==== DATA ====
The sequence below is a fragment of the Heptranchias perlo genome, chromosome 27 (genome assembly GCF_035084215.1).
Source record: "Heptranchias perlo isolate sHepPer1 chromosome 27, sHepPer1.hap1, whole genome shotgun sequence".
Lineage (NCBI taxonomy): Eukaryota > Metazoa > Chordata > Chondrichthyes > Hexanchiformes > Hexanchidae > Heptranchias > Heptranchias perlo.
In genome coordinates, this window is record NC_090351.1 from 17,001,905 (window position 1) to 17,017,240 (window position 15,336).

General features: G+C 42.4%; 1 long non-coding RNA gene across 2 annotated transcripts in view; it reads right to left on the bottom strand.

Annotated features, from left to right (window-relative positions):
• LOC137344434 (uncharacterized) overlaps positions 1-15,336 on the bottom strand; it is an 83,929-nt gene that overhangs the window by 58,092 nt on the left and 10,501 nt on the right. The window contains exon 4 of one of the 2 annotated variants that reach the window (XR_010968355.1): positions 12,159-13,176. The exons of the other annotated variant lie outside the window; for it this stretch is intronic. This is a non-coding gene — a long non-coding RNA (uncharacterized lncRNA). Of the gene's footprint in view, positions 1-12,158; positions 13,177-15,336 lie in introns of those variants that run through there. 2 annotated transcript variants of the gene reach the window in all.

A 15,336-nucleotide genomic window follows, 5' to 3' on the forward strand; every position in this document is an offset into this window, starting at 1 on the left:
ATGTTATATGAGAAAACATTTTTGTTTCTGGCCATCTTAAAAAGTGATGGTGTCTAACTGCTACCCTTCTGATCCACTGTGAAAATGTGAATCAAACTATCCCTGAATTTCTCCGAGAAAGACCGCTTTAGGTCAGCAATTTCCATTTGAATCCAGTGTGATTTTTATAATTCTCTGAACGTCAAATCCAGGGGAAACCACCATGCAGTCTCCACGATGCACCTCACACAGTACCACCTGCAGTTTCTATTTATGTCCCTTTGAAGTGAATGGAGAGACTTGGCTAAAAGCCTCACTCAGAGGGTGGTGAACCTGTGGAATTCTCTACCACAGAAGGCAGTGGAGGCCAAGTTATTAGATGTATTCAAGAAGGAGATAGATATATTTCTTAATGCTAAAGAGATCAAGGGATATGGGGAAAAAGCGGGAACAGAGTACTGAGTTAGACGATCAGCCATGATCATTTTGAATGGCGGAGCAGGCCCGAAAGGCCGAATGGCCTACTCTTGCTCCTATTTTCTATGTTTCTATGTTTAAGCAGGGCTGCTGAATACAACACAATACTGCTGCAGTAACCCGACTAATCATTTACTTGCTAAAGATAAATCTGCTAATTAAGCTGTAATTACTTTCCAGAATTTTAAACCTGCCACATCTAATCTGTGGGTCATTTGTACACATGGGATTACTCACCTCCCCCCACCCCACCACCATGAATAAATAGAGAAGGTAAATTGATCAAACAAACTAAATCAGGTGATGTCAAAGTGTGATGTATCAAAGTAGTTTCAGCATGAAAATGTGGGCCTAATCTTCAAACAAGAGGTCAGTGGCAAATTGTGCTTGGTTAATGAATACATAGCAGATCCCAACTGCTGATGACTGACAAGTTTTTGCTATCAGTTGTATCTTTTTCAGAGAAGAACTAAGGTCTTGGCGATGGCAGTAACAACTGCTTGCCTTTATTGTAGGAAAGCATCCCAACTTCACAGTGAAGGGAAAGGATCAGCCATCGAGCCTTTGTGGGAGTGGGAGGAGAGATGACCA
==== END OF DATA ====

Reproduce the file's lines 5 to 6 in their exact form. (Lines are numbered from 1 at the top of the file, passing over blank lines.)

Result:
General features: G+C 42.4%; 1 long non-coding RNA gene across 2 annotated transcripts in view; it reads right to left on the bottom strand.

Annotated features, from left to right (window-relative positions):